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How Should a 401k Plan Sponsor Construct an Appropriate Investment Policy Statement?

June 07
00:09 2011

What worries the ERISA fiduciary most? After achieving sustainable profitability for their business, 401k plan sponsors greatest concern most likely centers on their liability exposure as a result of their responsibility for investing 1164432_72116930_Hammer_Nails_stock_xchng_royalty_free_300institutional funds. Constructing an appropriate Investment Policy Statement (IPS) – one that truly unites the corporate vision and mission with the investment objective – represents the best method to alleviate this concern. An IPS is essential for the reduction of liability.  The statement must document the plan’s mission and investment objectives, as well as the justification for these objectives.  Without a written statement in place, 401k plan sponsors will not be able to effectively evaluate their true fiduciary liability. Does your plan have all the elements of an appropriate Investment Policy Statement or do you only think you have all the elements?

What is an ‘Appropriate’ IPS?

There exists at least one codified framework legislated to provide individual trustees and fiduciaries with some liability protection. Many states began passing some form of the “Prudent Investor Act” in the mid-1990s. In addition to these state laws, corporate retirement plans fall under the jurisdiction of ERISA, regulated by the federal Department of Labor.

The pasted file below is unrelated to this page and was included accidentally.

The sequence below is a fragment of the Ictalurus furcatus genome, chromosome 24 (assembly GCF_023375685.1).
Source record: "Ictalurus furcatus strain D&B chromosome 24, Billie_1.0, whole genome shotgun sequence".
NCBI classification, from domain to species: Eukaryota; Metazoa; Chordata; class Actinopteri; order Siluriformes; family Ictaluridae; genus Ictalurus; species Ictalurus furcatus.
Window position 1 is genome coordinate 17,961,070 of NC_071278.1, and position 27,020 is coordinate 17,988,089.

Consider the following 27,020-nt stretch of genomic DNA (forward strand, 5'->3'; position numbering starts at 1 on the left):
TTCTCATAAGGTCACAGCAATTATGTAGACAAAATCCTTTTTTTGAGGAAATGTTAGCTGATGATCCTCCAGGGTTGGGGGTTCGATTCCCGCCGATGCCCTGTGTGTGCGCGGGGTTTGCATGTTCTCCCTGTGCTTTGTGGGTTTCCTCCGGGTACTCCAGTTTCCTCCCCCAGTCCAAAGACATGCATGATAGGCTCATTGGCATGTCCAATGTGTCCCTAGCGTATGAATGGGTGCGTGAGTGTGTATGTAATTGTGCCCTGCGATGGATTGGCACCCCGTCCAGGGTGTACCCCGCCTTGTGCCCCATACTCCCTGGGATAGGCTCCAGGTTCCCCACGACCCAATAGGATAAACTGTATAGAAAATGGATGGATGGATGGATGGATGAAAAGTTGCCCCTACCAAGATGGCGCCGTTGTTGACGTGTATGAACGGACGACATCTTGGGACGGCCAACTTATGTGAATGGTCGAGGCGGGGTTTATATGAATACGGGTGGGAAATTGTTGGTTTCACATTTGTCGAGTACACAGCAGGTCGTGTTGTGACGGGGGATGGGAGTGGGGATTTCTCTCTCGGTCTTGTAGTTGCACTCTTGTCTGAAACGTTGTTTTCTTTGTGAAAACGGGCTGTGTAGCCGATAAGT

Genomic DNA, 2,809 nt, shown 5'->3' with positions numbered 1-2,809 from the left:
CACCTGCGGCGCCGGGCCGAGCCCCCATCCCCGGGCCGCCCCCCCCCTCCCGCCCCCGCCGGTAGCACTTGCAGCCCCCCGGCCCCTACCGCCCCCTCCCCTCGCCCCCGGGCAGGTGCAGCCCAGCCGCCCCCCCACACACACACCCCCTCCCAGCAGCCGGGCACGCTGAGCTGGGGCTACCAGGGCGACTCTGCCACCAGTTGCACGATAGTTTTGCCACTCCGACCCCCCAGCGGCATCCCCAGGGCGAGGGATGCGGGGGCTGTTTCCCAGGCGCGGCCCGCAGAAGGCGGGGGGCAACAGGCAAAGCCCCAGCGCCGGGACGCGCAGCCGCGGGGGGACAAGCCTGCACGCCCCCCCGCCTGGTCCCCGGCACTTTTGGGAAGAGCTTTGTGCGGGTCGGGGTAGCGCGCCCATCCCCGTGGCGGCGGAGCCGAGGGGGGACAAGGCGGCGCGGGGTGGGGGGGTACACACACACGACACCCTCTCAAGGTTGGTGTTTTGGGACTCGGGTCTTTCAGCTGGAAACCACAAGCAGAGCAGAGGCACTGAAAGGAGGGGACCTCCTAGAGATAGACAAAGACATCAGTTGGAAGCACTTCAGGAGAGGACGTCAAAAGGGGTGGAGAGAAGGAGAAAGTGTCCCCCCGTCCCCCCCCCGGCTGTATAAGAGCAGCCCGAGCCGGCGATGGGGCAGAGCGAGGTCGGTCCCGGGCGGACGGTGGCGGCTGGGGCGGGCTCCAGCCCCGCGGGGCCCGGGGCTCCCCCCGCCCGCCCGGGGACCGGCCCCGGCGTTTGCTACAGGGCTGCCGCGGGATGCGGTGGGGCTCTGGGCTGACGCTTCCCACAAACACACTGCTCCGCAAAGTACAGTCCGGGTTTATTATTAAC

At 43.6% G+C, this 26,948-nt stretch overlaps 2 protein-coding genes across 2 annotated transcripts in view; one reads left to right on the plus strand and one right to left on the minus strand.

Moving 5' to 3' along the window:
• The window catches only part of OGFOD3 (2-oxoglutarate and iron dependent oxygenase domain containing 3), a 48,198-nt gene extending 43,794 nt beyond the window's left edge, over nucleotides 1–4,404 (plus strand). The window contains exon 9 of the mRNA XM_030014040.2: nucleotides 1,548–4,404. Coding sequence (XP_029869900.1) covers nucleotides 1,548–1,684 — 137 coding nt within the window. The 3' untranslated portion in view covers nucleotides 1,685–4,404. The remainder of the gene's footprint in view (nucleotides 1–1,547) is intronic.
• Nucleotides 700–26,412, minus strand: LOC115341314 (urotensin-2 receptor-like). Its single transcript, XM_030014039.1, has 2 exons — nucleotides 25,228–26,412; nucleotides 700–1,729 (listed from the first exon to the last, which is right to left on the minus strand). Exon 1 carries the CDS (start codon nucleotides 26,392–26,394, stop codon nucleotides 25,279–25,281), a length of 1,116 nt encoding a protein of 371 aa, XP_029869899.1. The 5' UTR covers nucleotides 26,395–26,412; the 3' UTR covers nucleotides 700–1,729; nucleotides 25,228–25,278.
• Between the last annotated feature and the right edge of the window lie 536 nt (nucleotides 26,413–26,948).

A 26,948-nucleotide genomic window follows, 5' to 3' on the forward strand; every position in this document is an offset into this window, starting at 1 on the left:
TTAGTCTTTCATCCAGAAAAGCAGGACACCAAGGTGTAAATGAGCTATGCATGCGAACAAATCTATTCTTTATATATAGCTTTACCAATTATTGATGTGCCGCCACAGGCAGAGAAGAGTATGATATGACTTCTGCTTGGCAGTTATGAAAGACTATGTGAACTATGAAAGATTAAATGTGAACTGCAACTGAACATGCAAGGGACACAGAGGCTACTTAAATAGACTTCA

A written IPS can act as the cornerstone to regulatory and legal compliance. With this written IPS, the fiduciary has documented the justification of the appropriateness of the institution’s mission and investment objectives. From this, the fiduciary can better evaluate and monitor the institutional fund’s investment performance. Therefore, the objectives of an ‘appropriate’ IPS include:

  • A reiteration of the institution’s Vision and Mission statements
  • An insurance the IPS is consistent with the institution’s corporate goals
  • A provision of the Plan’s mission statement
  • A listing of the specific methods used to avoid the most common mistakes of Modern Portfolio Theory
  • A thoroughly documented structure with clearly written prose that can be understood by all interested parties
  • An outline of measurable procedures for trustees’ and participants’ education
  • An accommodation for all other interested parties (if any)
  • Meaningful goals
  • A proper accounting of real risks as they pertain to the plan’s exact demographics
  • A well laid out identification of the method of evaluation
  • An explicit timeline to regularly review and updated the document

How to Create a Structure for the IPS

We can assimilate the above in an intuitive, easy-to-understand table of contents. We’ll break these down and follow each with a brief explanation of how to create them. Bear in mind, this process involves a substantial degree of due diligence. The 401k plan sponsor who lacks experience in this area may wish to complete this process with the help of a qualified fiduciary consultant.

 

I. Objective of IPS

This can be as simple as incorporating some form of the above paragraph “What is an appropriate IPS” as modified to meet the needs of the specific institution. For example, if there are specific regulatory criteria the plan must address, it should be stated here.

II. Statement of Corporate Vision